FluoraurajciI

It seems logical, at least on paper, to propose that such information, coupled with the known mechanisms whereby resistance (which may be a problem) to flucytosine arises, might lead to the devlopment and design of more potent antifungal inhibitors.

Sub-inhibitory concentrations of amphotericin enhance the fungicidal properties of flucytosine against C. albicans, with a markedly increased incorporation of 5-fluorouracil into RNA. It is interesting to speculate that polyenic-induced membrane damage to the fungal cell membrane is responsible for an increased intracellular uptake of flucytosine with a consequent increased deamination to 5-fluorouracil. The effect is most pronounced in flucytosine-resistant C. albicans. Certainly the mixture has proved to be of value in experimental chemotherapy in animals. One problem always associated with flucytosine, however, is the risk of bone-marrow depression.

11.7.5 Other membrane-active compounds

The synthetic thiocarbamates, of which tolnaftate (11.133) is an example, have been found to inhibit squalene epoxidase. The enzyme converts squalene, the first lipophilic intermediate in the sterol pathway, to the 2,3-oxide. Thiocarbamates have been used to treat dermatophyte infections for many years. Interestingly, tolnaftate (11.133) inhibits epoxidase from C. albicans, but is inactive against whole cells, presumably due to inability to penetrate the cell wall.

The synthetic allylamines also inhibit squalene epoxidase. They are highly selective for the fungal sterol biosynthetic pathway and often have fungicidal effects against a broad spectrum of fungi. Terbinafine (11.134) is the best-selling non-azole drug and is normally used to treat skin, nail and hair infections. However, there are signs that terbinafine (11.134) may have a broader spectrum of activity with potential for treating systemic infections too.

The morpholines are characterized by a 2,6-dimethylmorpholine ring with a bulky N-substituent. Amorolfine (11.135) has been developed as a topical antifungal. Amorolfine

inhibits A8-7 isomerase and A14 reductase, causing hyperfluidity of the membrane with an irregular deposition of chitin. Treated cells accumulate sterols. Amorolfine (11.135) has a broad spectrum of activity, but is not absorbed orally, and is undergoing clinical trials as a topical agent.

11.7.6 Cell wall-active compounds

The polyoxins and nikkomycins (neopolyoxins) are peptido-nucleosides, structural analogues of a cell wall precursor, uridine diphosphate N-acetylglucosamine. They are highly specific competitive inhibitors of chitin synthase, causing marked morphological changes leading to cell lysis.

The polyoxins (e.g. polyoxin D (11.136)) were isolated from Streptomyces cacoi and the closely related nikkomycins (e.g. nikkomycin Z (11.137)) from S. tendae. Nikkomycins tend to be more active against whole cells, presumably due to better transport into the cell. Despite the promise of these compounds, little in vivo testing seems to have been performed, though some reports have shown significant activity against Histoplasma capsulatum and some yeasts and dermatophytes. The recent discovery that many fungi produce multiple chitin synthases of varying susceptibilies to these compounds highlights the problems of designing adequate agents, particularly for medically important fungi.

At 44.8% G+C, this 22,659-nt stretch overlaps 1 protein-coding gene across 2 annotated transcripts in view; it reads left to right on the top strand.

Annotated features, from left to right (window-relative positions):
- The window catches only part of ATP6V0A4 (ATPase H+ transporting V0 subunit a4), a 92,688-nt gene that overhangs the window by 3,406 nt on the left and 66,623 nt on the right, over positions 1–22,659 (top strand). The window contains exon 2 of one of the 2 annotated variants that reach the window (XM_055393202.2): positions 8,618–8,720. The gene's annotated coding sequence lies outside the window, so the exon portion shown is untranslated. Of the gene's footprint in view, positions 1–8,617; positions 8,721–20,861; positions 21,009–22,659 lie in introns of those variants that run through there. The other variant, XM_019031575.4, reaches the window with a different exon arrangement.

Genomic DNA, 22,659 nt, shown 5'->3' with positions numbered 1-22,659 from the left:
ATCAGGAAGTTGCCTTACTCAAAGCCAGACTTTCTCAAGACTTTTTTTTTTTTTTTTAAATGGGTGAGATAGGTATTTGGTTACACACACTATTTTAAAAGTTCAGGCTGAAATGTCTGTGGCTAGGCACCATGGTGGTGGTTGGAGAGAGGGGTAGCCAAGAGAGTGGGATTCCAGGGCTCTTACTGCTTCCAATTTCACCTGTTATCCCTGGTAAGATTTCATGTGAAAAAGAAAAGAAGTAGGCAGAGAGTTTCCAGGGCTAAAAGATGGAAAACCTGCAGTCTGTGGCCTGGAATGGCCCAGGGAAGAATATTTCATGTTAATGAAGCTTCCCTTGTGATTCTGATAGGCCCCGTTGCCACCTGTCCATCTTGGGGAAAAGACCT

Many fungal walls contain glucose polymers known as glucans joined through a-and P- (1,3) or (1,6) linkages. The echinocandins (e.g. echinocandin B (11.138)) are cyclic hexapeptides in which all of the amino acid residues contain hydroxyl groups.

All possess a lipophilic side-chain (derived from linoleic acid). Cilofungin (11.139), a semi-synthetic derivative of echinocandin B (11.138), was developed for clinical use but was withdrawn due to toxic effects. These compounds have two major drawbacks as potential clinical agents: (a) a narrow spectrum of activity, and (b) poor solubility in pharmacologically acceptable solvents. It is also apparent that these compounds inhibit the assembly of P-1,3 and P-1,6 linked glucans and not a-linked glucans. Thus, they are highly active

against Candida, which contains large quantities of P-linked glucans, but are inactive against Cryptococcus, which contains mainly a-1,3-glucan.

11.7.7 Novel antifungal agents

The increasing population of immunocompromised patients (those with AIDS, those undergoing organ transplants, or those receiving anticancer chemotherapy) is at risk from disseminated fungal infections. Amphotericin B (11.121) is the only fungicidal agent widely used for treatment in this group of patients, but unfortunately it is toxic for many. Novel fungicidal agents with little or no toxicity are therefore required. Attempts are being made to rationally design drugs targeted at specific fungal enzymes. Such enzymes include the DNA topoisomerases, which are essential in maintaining the topological structure of DNA and are involved in such processes as DNA supercoiling and DNA replication. Topoisomerases are found in both humans and fungi and the crucial question is whether the biochemical differences are sufficient to allow selective targeting with minimal toxicity. Two experimental agents are under investigation. The aminocatechol A-3253 (11.140) is approximately ten-fold more active against Candida topoisomerase I than human topisomerase I. The compound also inhibits P-1,3-glucan synthesis (see Section 11.7.6). A second experimental agent, the isothiazoloquinolone A-75272 (11.141), targets topoisomerase II and possesses equivalent activity against the fungal and mammalian enzymes. Nevertheless, such compounds may serve as useful starting points in the rational design of antifungal agents based on the different biochemical properties of fungal enzymes.

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